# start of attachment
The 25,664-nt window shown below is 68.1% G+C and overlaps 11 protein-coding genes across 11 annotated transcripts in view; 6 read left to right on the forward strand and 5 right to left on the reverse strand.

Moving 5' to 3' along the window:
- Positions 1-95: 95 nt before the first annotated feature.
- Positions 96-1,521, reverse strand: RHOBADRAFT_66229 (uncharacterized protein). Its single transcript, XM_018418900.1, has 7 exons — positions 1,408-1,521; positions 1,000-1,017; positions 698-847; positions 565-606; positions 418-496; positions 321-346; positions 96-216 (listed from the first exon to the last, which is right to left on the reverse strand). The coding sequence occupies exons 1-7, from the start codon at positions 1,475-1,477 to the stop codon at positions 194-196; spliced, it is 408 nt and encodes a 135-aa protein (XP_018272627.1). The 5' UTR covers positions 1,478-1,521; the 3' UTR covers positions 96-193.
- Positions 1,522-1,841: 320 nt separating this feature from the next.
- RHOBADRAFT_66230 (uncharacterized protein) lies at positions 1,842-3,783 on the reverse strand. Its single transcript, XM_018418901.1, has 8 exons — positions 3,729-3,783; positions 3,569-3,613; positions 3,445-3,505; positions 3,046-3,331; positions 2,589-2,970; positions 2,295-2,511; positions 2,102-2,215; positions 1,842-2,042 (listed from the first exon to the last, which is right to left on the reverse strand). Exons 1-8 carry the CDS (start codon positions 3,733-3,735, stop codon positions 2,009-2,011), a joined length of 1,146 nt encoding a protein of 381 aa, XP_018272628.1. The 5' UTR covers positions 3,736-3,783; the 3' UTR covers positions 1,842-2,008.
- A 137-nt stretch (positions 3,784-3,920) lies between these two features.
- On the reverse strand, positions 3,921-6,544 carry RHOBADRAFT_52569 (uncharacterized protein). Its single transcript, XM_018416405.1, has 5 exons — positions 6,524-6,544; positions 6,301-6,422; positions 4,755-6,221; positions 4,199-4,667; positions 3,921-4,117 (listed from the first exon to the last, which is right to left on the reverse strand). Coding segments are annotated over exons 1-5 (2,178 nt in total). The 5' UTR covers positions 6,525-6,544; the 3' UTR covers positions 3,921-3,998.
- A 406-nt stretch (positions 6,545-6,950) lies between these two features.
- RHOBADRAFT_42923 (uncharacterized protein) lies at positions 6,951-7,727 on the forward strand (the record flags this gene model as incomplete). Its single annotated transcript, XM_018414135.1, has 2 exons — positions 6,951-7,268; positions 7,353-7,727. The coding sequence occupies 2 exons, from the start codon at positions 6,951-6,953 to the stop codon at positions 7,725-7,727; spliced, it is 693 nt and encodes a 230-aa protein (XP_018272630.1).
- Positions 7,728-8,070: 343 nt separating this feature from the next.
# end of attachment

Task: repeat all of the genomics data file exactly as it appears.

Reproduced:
The 25,664-nt window shown below is 68.1% G+C and overlaps 11 protein-coding genes across 11 annotated transcripts in view; 6 read left to right on the forward strand and 5 right to left on the reverse strand.

Moving 5' to 3' along the window:
- Positions 1-95: 95 nt before the first annotated feature.
- Positions 96-1,521, reverse strand: RHOBADRAFT_66229 (uncharacterized protein). Its single transcript, XM_018418900.1, has 7 exons — positions 1,408-1,521; positions 1,000-1,017; positions 698-847; positions 565-606; positions 418-496; positions 321-346; positions 96-216 (listed from the first exon to the last, which is right to left on the reverse strand). The coding sequence occupies exons 1-7, from the start codon at positions 1,475-1,477 to the stop codon at positions 194-196; spliced, it is 408 nt and encodes a 135-aa protein (XP_018272627.1). The 5' UTR covers positions 1,478-1,521; the 3' UTR covers positions 96-193.
- Positions 1,522-1,841: 320 nt separating this feature from the next.
- RHOBADRAFT_66230 (uncharacterized protein) lies at positions 1,842-3,783 on the reverse strand. Its single transcript, XM_018418901.1, has 8 exons — positions 3,729-3,783; positions 3,569-3,613; positions 3,445-3,505; positions 3,046-3,331; positions 2,589-2,970; positions 2,295-2,511; positions 2,102-2,215; positions 1,842-2,042 (listed from the first exon to the last, which is right to left on the reverse strand). Exons 1-8 carry the CDS (start codon positions 3,733-3,735, stop codon positions 2,009-2,011), a joined length of 1,146 nt encoding a protein of 381 aa, XP_018272628.1. The 5' UTR covers positions 3,736-3,783; the 3' UTR covers positions 1,842-2,008.
- A 137-nt stretch (positions 3,784-3,920) lies between these two features.
- On the reverse strand, positions 3,921-6,544 carry RHOBADRAFT_52569 (uncharacterized protein). Its single transcript, XM_018416405.1, has 5 exons — positions 6,524-6,544; positions 6,301-6,422; positions 4,755-6,221; positions 4,199-4,667; positions 3,921-4,117 (listed from the first exon to the last, which is right to left on the reverse strand). Coding segments are annotated over exons 1-5 (2,178 nt in total). The 5' UTR covers positions 6,525-6,544; the 3' UTR covers positions 3,921-3,998.
- A 406-nt stretch (positions 6,545-6,950) lies between these two features.
- RHOBADRAFT_42923 (uncharacterized protein) lies at positions 6,951-7,727 on the forward strand (the record flags this gene model as incomplete). Its single annotated transcript, XM_018414135.1, has 2 exons — positions 6,951-7,268; positions 7,353-7,727. The coding sequence occupies 2 exons, from the start codon at positions 6,951-6,953 to the stop codon at positions 7,725-7,727; spliced, it is 693 nt and encodes a 230-aa protein (XP_018272630.1).
- Positions 7,728-8,070: 343 nt separating this feature from the next.